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From the Olentangy to the Gulf of Mexico: a plastic bag’s journey

Preservation Park of Delaware County can help on your journey to use less plastic.
Shale Hallow Park (Photo courtesy: Preservation Park of Delaware County)

Sponsored | Story By: Preservation Park of Delaware County

You know that plastic grocery bag? The one you brought fish home in? We know you tried to bring it back to the grocery store to recycle, but you dropped it in the parking lot and the wind carried it away. Across the roadway it blew, into a small stream, starting its journey in the watershed. From the small stream it floated down to the Olentangy River, then into the Scioto, then into the Ohio, then into the Mississippi until, finally, it was discharged into the Gulf of Mexico. Mistaking it for food, eventually a hapless fish ate the plastic bag. This was not a good thing for the fish, which will not survive long enough to make it to anyone’s dinner table.

Plastic, plastic, plastic! We love its ability to keep food fresh, its lightweight portability, and all the products that can be made from it. And used well, it’s a great material. But there is too much of it, and too much – 5.25 trillion pieces by a recent estimate – is floating around in the oceans, arriving there through cargo ship mishaps, dumping and other means.

What’s a solution? Recycling helps. But reducing the use of plastic is the ultimate way to solve this problem. Here are a few EASY ways to do that. And they truly are easy.

Take REUSABLE GROCERY BAGS to the store. Reusable bags are strong, hold a lot, and won’t blow away with a gust of wind. Keep them handy in the car; after a while, you’ll use them out of habit.

(Photo courtesy: Preservation Park of Delaware County)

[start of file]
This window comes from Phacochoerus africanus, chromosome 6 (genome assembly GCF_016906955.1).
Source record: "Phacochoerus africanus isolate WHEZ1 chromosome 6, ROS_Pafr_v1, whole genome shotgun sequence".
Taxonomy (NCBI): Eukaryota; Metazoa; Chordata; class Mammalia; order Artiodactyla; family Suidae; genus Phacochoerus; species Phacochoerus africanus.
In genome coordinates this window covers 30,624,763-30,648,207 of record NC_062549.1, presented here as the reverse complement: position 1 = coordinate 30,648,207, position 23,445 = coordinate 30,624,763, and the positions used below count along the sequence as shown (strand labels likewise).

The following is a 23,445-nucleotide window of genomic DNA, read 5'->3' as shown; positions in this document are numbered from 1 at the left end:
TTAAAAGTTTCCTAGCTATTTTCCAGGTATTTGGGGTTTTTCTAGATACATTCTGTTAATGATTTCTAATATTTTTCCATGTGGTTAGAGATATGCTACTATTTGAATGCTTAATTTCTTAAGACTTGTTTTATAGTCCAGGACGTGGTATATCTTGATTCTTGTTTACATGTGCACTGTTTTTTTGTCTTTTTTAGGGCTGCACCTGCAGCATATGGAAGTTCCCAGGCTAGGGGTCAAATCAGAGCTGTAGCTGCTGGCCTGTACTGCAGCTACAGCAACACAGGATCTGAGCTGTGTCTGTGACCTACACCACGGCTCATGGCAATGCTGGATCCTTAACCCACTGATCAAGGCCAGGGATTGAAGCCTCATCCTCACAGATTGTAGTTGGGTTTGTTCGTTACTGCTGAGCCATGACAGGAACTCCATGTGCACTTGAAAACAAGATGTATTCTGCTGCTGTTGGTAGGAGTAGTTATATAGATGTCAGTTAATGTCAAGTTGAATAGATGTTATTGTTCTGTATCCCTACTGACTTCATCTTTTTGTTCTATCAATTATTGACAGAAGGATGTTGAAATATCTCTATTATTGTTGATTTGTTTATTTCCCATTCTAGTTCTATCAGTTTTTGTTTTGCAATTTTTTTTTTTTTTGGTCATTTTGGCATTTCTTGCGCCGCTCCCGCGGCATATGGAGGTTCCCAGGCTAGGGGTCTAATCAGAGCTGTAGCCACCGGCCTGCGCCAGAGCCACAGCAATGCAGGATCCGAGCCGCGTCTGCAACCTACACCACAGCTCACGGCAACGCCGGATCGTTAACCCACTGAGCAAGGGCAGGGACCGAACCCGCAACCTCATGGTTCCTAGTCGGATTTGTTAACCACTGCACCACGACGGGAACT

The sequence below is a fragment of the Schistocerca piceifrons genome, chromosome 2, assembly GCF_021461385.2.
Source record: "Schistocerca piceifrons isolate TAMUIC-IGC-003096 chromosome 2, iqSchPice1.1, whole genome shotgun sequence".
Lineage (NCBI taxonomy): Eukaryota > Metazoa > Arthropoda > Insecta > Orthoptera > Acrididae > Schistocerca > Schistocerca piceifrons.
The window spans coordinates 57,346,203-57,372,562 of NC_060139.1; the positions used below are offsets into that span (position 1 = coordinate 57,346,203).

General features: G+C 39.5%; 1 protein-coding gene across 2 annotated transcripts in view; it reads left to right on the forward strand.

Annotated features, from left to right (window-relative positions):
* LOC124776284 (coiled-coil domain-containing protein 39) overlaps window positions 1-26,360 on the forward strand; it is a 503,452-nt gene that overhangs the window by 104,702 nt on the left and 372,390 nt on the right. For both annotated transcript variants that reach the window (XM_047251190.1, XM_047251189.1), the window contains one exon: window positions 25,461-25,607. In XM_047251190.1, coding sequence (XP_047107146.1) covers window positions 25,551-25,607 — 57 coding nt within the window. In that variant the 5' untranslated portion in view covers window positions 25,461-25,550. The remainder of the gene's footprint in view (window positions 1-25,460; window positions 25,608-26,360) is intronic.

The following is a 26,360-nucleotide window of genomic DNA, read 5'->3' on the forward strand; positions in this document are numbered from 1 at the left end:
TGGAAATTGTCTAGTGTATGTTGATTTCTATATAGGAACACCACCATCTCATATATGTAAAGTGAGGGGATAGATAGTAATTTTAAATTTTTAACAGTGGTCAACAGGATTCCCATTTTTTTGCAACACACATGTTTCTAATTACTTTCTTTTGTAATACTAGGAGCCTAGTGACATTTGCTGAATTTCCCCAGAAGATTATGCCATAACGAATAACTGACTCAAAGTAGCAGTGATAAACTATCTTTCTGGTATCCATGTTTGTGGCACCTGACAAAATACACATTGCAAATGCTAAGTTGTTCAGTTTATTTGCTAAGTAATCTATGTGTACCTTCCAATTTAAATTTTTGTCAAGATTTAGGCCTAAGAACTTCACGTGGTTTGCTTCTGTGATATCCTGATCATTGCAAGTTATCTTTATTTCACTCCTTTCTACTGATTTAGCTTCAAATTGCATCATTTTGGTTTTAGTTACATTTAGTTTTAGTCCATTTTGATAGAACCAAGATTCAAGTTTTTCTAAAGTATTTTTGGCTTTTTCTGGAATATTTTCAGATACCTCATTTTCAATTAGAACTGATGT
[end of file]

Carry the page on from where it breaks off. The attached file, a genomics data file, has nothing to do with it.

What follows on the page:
Place PRODUCE DIRECTLY IN THE CART. Does every little lemon and bunch of carrots really need their own bags? To keep everything fresh at home, you can store your fruits and veggies in bins made just for produce. (As an alternative, you can go online to purchase reusable produce bags to bring to the store.)

Buy BAMBOO TOOTHBRUSHES. Bamboo grows ultra-fast, is sustainable and biodegrades. So far, they are easier to find online than in the stores, but as more people reduce their use of plastic, that will likely change.

SKIP THE STRAW! Their small size means they often slip right through the recycling equipment and end up in landfills or in the ocean, along with the rest of the 91 percent of plastics that don’t get recycled.

Finally, (this one’s a little long-winded) try REUSABLE WATER BOTTLES. We know that buying cases of water at the store is easy and the water is clean and tasty, right? In fact, according to Scientific American, half of all bottled water comes from municipal water sources, AKA tap water. AND the bottled water is not regulated as well as the water that comes right from your tap. Hmmm. Plus, the cost to fill your bottle from the tap is almost nothing whereas one estimate says bottled water costs 2,000 times the cost of tap.

(Photo courtesy: Preservation Park of Delaware County)

We do like our water refrigerator-cold however. Our solution? Buy a filter for your home tap, fill a couple of half-gallon pitchers with tight lids and keep them in the fridge, and fill your reusable water bottle from there.

Preservation Park of Delaware County can help on your journey to use less plastic. The World of Water exhibits that are kicking off Memorial Day weekend will include more ways to protect our interconnected waterways. And we’ll even have some sustainable items to give away (like that bamboo toothbrush …).